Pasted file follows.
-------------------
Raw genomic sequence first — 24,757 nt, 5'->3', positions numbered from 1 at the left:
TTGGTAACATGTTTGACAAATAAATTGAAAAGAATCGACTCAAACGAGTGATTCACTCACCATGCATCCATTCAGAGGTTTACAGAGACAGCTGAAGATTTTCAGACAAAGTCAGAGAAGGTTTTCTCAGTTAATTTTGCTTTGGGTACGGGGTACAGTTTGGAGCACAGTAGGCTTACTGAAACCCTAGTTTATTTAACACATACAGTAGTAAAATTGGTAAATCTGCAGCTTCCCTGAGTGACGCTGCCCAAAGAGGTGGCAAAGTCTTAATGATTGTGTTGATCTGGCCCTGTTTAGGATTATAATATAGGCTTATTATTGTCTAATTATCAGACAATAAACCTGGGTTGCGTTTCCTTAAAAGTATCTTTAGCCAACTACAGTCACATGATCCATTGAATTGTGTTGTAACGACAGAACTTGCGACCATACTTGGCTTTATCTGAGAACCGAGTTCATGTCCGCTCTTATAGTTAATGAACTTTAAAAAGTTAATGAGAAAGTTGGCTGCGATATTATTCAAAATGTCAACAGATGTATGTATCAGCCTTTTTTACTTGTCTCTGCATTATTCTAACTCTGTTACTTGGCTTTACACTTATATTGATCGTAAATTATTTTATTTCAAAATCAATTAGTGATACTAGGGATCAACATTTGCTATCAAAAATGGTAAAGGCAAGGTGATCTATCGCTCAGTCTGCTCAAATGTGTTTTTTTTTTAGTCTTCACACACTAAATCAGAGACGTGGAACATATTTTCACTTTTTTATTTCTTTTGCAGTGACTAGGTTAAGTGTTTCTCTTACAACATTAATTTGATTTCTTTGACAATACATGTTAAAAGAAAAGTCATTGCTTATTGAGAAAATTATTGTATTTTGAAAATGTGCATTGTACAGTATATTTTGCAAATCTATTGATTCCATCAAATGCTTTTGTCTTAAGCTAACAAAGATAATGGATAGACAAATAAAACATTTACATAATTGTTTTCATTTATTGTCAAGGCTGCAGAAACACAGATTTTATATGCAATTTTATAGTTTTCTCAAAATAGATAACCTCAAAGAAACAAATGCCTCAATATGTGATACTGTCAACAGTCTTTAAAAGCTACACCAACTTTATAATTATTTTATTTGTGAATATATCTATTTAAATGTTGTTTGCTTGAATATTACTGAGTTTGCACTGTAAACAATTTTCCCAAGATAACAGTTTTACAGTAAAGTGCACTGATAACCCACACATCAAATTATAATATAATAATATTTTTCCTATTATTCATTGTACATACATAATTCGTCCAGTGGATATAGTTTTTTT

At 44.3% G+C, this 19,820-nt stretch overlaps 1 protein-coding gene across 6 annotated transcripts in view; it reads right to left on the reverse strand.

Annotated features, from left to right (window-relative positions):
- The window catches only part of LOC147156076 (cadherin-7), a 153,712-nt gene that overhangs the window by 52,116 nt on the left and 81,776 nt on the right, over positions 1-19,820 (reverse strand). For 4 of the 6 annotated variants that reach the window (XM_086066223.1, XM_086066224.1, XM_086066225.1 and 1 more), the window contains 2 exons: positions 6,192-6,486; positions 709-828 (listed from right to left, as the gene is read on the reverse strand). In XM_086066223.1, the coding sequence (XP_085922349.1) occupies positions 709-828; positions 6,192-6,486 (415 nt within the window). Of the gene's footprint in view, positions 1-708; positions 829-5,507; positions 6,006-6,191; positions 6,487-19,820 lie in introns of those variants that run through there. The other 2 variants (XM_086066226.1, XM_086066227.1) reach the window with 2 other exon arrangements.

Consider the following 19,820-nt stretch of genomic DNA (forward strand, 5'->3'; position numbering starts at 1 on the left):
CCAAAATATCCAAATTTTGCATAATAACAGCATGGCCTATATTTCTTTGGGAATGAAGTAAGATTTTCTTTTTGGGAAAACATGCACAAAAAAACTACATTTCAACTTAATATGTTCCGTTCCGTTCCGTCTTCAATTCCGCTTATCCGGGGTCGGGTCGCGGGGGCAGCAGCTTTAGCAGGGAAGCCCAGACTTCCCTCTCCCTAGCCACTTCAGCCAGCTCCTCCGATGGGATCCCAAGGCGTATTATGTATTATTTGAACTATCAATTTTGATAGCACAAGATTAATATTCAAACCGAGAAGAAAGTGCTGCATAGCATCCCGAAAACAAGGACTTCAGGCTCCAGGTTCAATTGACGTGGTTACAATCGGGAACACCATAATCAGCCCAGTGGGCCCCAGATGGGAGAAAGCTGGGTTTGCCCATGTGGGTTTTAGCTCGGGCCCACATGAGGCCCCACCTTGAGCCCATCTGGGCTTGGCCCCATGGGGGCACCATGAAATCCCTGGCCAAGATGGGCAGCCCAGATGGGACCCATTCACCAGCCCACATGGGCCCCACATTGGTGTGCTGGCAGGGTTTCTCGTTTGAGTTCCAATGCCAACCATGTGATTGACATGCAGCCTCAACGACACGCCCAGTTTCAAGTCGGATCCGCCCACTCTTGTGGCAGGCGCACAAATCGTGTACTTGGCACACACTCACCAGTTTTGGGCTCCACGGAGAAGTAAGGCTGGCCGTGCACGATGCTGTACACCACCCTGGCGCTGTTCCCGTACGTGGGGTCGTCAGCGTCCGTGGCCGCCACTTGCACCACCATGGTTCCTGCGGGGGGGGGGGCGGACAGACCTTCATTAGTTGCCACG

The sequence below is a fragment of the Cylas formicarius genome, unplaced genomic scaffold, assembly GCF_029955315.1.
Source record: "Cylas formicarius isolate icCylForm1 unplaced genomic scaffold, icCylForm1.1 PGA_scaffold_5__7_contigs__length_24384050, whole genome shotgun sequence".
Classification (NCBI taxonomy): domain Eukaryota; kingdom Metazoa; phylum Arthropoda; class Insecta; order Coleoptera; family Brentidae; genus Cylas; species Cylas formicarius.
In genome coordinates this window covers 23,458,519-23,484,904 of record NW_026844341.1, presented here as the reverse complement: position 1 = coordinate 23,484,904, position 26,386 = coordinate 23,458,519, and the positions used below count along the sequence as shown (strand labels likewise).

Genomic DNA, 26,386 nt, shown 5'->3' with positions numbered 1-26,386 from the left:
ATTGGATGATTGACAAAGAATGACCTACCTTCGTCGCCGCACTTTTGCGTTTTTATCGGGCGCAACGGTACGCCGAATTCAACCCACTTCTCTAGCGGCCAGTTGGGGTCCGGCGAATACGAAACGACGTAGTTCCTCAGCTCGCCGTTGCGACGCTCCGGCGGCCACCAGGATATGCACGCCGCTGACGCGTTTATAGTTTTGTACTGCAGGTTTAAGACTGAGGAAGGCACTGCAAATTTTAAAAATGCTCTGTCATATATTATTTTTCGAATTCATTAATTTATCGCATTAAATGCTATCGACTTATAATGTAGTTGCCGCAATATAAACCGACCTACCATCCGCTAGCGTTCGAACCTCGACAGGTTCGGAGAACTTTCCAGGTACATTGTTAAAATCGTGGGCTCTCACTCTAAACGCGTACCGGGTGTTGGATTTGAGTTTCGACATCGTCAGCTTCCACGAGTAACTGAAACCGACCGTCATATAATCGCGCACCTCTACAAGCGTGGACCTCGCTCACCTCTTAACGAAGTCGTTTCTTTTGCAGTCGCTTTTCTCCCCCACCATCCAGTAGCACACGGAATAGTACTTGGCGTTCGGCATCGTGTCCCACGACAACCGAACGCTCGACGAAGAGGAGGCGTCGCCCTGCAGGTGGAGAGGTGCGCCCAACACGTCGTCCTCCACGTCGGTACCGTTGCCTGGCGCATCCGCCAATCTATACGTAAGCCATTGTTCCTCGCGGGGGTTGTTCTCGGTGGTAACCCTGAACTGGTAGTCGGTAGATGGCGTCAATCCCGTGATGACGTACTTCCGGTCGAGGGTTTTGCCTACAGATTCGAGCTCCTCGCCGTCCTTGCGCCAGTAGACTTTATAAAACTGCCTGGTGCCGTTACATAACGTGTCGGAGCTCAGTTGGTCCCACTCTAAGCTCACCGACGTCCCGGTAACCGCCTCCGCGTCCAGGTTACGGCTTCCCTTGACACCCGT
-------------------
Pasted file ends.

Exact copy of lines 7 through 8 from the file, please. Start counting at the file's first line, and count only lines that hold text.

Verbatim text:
CCAAAATATCCAAATTTTGCATAATAACAGCATGGCCTATATTTCTTTGGGAATGAAGTAAGATTTTCTTTTTGGGAAAACATGCACAAAAAAACTACATTTCAACTTAATATGTTCCGTTCCGTTCCGTCTTCAATTCCGCTTATCCGGGGTCGGGTCGCGGGGGCAGCAGCTTTAGCAGGGAAGCCCAGACTTCCCTCTCCCTAGCCACTTCAGCCAGCTCCTCCGATGGGATCCCAAGGCGTATTATGTATTATTTGAACTATCAATTTTGATAGCACAAGATTAATATTCAAACCGAGAAGAAAGTGCTGCATAGCATCCCGAAAACAAGGACTTCAGGCTCCAGGTTCAATTGACGTGGTTACAATCGGGAACACCATAATCAGCCCAGTGGGCCCCAGATGGGAGAAAGCTGGGTTTGCCCATGTGGGTTTTAGCTCGGGCCCACATGAGGCCCCACCTTGAGCCCATCTGGGCTTGGCCCCATGGGGGCACCATGAAATCCCTGGCCAAGATGGGCAGCCCAGATGGGACCCATTCACCAGCCCACATGGGCCCCACATTGGTGTGCTGGCAGGGTTTCTCGTTTGAGTTCCAATGCCAACCATGTGATTGACATGCAGCCTCAACGACACGCCCAGTTTCAAGTCGGATCCGCCCACTCTTGTGGCAGGCGCACAAATCGTGTACTTGGCACACACTCACCAGTTTTGGGCTCCACGGAGAAGTAAGGCTGGCCGTGCACGATGCTGTACACCACCCTGGCGCTGTTCCCGTACGTGGGGTCGTCAGCGTCCGTGGCCGCCACTTGCACCACCATGGTTCCTGCGGGGGGGGGGGCGGACAGACCTTCATTAGTTGCCACG

The sequence below is a fragment of the Cylas formicarius genome, unplaced genomic scaffold, assembly GCF_029955315.1.